India's BJP-led government has sharply hiked military spending in its first budget. Tabled June 1, the budget increases military expenditure by 14 percent, to $12.4 billion--about 19 percent of the Union government's total spending. Meanwhile, the budgets of two military-related departments, the Atomic Energy Commission, which is in charge of India's civilian and military nuclear programs, and the Department of Space, which supervises India's missile program, were raised by 68 and 62 percent respectively.
Finance Minister Yashwant Sinha said he would return to Parliament to seek authorization for further increases in military spending should the government decide to take its nuclear program a step further and arm Indian missiles with nuclear warheads. Last month Defence Minister George Fernandes said 'weaponization' was 'necessary' and 'inevitable.'
Sinha and other BJP spokesmen tried to take the edge off criticism of the government's priorities by pointing to significant percentage increases in spending on education, health and anti-poverty programs. But the total expenditure on education, health and social programs, about $2.6 billion, is only marginally higher than the amount to be spent on new tanks and other weapons. According to the government's own figures, barely 50 percent of India's adult population is literate, almost 200 million lack access to clean water and more than 300 million survive on less than 50 cents per day.
As expected, the budget outlined plans for large-scale privatizations and the opening up of the insurance sector to foreign investment. The previous United Front government announced similar plans, but was unable to proceed because of popular opposition to the massive job cuts they entail.
To the surprise of most observers, the budget made no provision for the impact of the sanctions imposed by the US, Japan and several other Western powers in protest against the Indian government's detonation of five nuclear devices last month. Many are predicting that a supplementary budget will be necessary.
The BJP government's nuclear tests and threats against Pakistan over Kashmir have been largely aimed at consolidating power in New Delhi, both by projecting itself as the defender of the 'nation' and diverting attention from wrangling amongst its coalition partners.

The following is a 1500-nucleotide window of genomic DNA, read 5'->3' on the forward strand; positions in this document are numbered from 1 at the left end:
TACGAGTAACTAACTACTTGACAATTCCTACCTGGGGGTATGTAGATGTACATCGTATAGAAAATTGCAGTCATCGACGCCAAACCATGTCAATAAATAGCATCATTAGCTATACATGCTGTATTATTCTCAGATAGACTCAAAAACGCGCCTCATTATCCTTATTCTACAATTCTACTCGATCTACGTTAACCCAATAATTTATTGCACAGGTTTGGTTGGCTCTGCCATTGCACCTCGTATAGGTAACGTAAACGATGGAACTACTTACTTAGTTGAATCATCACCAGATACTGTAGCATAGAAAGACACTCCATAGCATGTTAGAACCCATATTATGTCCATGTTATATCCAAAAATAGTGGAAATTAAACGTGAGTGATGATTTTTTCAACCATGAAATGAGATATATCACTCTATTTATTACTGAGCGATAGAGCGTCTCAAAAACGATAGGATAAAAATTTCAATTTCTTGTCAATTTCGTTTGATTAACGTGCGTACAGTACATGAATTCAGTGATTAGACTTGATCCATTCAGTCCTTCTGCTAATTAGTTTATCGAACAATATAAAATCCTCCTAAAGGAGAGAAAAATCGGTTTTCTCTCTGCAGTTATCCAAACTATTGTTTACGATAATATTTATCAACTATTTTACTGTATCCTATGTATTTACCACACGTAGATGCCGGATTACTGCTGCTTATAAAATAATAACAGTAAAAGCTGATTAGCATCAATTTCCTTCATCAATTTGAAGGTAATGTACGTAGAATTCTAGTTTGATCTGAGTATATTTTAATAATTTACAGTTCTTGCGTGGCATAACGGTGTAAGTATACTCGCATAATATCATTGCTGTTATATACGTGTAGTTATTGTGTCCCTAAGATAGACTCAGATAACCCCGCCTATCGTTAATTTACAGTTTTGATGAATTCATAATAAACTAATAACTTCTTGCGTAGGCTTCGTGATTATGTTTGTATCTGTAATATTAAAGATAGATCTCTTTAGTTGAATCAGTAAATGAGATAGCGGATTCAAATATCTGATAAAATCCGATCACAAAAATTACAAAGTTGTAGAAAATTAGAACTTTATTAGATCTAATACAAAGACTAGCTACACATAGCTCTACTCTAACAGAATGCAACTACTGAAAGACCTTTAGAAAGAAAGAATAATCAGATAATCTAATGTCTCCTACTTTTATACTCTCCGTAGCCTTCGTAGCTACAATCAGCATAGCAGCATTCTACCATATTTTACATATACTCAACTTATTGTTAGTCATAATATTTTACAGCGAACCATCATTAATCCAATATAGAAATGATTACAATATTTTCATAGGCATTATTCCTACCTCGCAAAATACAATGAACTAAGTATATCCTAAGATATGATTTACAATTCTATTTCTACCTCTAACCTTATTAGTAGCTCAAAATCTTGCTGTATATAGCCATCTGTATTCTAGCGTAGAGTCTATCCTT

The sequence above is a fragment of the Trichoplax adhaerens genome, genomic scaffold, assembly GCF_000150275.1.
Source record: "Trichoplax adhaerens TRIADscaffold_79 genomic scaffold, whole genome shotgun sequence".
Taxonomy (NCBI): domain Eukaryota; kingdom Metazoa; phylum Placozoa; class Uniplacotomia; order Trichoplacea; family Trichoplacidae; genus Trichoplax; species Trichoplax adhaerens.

In the immediate aftermath of the nuclear tests, the government did benefit from a groundswell of popular support, with virtually the entire political opposition joining in the accolades. But in recent days the government has again staggered. First, its razor-thin parliamentary majority was placed in question when a regional ally in West Bengal, the Trinumal Congress, announced it was suspending support for the government. It did so in order to press its demand for the Union government to invoke emergency constitutional provisions and sack the Communist Party of India-led state government. Subsequently, the finance minister caved into public pressure and slashed the nearly 4 rupee hike in petrol prices announced in his budget to 1 rupee.
In Pakistan, meanwhile, the finance minister has vowed to slash all 'non-development' spending, so as to increase spending on the military which already, along with debt payments, consumes the lion's share of the national budget.
The prospect of a fourth Indo-Pak war and a nuclear arms race in Asia has prompted a flurry of diplomatic activity by the major capitalist powers. However, at every point their efforts to contain the crisis have been hobbled by their attempts to use it to bolster their own claims for influence in South Asia. France has called for a meeting of all seven acknowledged nuclear powers. Japan has offered to sponsor talks on the Kashmir question. The US, meanwhile, is putting stock on a meeting of representatives of the five permanent members of the UN Security Council.
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